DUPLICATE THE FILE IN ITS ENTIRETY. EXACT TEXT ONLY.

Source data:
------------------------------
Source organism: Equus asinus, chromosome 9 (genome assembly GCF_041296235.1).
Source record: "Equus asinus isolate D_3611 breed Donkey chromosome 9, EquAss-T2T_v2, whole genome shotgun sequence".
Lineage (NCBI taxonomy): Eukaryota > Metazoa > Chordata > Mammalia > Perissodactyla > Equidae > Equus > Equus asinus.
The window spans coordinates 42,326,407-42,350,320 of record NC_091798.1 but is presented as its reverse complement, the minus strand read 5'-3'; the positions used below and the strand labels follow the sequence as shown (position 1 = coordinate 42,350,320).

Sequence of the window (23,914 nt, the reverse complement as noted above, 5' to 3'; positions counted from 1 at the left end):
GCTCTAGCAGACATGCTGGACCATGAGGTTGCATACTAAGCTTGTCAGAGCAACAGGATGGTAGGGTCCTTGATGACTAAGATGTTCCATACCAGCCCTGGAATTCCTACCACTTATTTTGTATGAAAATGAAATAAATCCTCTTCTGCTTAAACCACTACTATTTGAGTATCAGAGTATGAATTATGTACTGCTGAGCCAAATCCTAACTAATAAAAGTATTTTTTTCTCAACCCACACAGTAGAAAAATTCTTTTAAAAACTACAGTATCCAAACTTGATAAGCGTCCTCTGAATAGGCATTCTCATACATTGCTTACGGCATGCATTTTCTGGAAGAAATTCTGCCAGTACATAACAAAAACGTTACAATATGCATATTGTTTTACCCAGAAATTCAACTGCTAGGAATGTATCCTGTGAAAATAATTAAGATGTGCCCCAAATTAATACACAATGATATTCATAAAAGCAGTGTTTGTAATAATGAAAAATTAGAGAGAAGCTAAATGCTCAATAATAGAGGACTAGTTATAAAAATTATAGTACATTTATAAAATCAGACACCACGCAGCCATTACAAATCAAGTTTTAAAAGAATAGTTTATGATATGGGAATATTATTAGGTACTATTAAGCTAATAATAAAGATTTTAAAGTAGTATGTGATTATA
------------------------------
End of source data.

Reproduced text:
Source organism: Equus asinus, chromosome 9 (genome assembly GCF_041296235.1).
Source record: "Equus asinus isolate D_3611 breed Donkey chromosome 9, EquAss-T2T_v2, whole genome shotgun sequence".
Lineage (NCBI taxonomy): Eukaryota > Metazoa > Chordata > Mammalia > Perissodactyla > Equidae > Equus > Equus asinus.
The window spans coordinates 42,326,407-42,350,320 of record NC_091798.1 but is presented as its reverse complement, the minus strand read 5'-3'; the positions used below and the strand labels follow the sequence as shown (position 1 = coordinate 42,350,320).

Sequence of the window (23,914 nt, the reverse complement as noted above, 5' to 3'; positions counted from 1 at the left end):
GCTCTAGCAGACATGCTGGACCATGAGGTTGCATACTAAGCTTGTCAGAGCAACAGGATGGTAGGGTCCTTGATGACTAAGATGTTCCATACCAGCCCTGGAATTCCTACCACTTATTTTGTATGAAAATGAAATAAATCCTCTTCTGCTTAAACCACTACTATTTGAGTATCAGAGTATGAATTATGTACTGCTGAGCCAAATCCTAACTAATAAAAGTATTTTTTTCTCAACCCACACAGTAGAAAAATTCTTTTAAAAACTACAGTATCCAAACTTGATAAGCGTCCTCTGAATAGGCATTCTCATACATTGCTTACGGCATGCATTTTCTGGAAGAAATTCTGCCAGTACATAACAAAAACGTTACAATATGCATATTGTTTTACCCAGAAATTCAACTGCTAGGAATGTATCCTGTGAAAATAATTAAGATGTGCCCCAAATTAATACACAATGATATTCATAAAAGCAGTGTTTGTAATAATGAAAAATTAGAGAGAAGCTAAATGCTCAATAATAGAGGACTAGTTATAAAAATTATAGTACATTTATAAAATCAGACACCACGCAGCCATTACAAATCAAGTTTTAAAAGAATAGTTTATGATATGGGAATATTATTAGGTACTATTAAGCTAATAATAAAGATTTTAAAGTAGTATGTGATTATA